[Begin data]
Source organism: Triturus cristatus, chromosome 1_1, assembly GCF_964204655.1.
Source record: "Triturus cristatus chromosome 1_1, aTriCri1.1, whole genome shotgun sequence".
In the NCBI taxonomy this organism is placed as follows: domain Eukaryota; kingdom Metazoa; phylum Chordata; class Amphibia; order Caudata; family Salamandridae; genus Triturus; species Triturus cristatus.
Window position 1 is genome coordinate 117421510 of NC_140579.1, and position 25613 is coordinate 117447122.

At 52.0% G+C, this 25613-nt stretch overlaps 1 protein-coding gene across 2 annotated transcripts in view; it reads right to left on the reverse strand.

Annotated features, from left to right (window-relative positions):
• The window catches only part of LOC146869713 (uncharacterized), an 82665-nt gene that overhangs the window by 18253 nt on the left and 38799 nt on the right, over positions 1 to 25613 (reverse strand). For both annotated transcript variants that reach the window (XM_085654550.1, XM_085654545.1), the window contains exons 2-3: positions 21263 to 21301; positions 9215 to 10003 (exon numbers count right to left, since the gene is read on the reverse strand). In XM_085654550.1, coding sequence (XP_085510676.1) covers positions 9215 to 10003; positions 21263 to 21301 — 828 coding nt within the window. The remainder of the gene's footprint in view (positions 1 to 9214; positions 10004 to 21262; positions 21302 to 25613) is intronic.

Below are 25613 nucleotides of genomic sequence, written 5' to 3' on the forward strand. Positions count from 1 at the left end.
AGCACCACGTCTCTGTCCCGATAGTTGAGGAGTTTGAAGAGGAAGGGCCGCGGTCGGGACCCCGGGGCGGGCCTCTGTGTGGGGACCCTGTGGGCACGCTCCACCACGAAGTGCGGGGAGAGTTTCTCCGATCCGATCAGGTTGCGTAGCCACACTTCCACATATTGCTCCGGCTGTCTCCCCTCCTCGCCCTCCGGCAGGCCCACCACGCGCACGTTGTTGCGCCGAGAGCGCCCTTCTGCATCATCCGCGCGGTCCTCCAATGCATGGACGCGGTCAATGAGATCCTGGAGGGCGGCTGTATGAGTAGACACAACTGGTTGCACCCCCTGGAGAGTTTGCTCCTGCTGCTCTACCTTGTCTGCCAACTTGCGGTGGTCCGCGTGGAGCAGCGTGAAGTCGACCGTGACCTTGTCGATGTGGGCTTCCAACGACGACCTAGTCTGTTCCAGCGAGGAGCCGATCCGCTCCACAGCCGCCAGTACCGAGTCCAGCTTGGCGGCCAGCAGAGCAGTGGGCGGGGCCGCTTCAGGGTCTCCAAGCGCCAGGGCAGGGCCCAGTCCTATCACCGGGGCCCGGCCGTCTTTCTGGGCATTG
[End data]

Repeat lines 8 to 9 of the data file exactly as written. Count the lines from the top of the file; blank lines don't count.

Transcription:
Below are 25613 nucleotides of genomic sequence, written 5' to 3' on the forward strand. Positions count from 1 at the left end.
AGCACCACGTCTCTGTCCCGATAGTTGAGGAGTTTGAAGAGGAAGGGCCGCGGTCGGGACCCCGGGGCGGGCCTCTGTGTGGGGACCCTGTGGGCACGCTCCACCACGAAGTGCGGGGAGAGTTTCTCCGATCCGATCAGGTTGCGTAGCCACACTTCCACATATTGCTCCGGCTGTCTCCCCTCCTCGCCCTCCGGCAGGCCCACCACGCGCACGTTGTTGCGCCGAGAGCGCCCTTCTGCATCATCCGCGCGGTCCTCCAATGCATGGACGCGGTCAATGAGATCCTGGAGGGCGGCTGTATGAGTAGACACAACTGGTTGCACCCCCTGGAGAGTTTGCTCCTGCTGCTCTACCTTGTCTGCCAACTTGCGGTGGTCCGCGTGGAGCAGCGTGAAGTCGACCGTGACCTTGTCGATGTGGGCTTCCAACGACGACCTAGTCTGTTCCAGCGAGGAGCCGATCCGCTCCACAGCCGCCAGTACCGAGTCCAGCTTGGCGGCCAGCAGAGCAGTGGGCGGGGCCGCTTCAGGGTCTCCAAGCGCCAGGGCAGGGCCCAGTCCTATCACCGGGGCCCGGCCGTCTTTCTGGGCATTG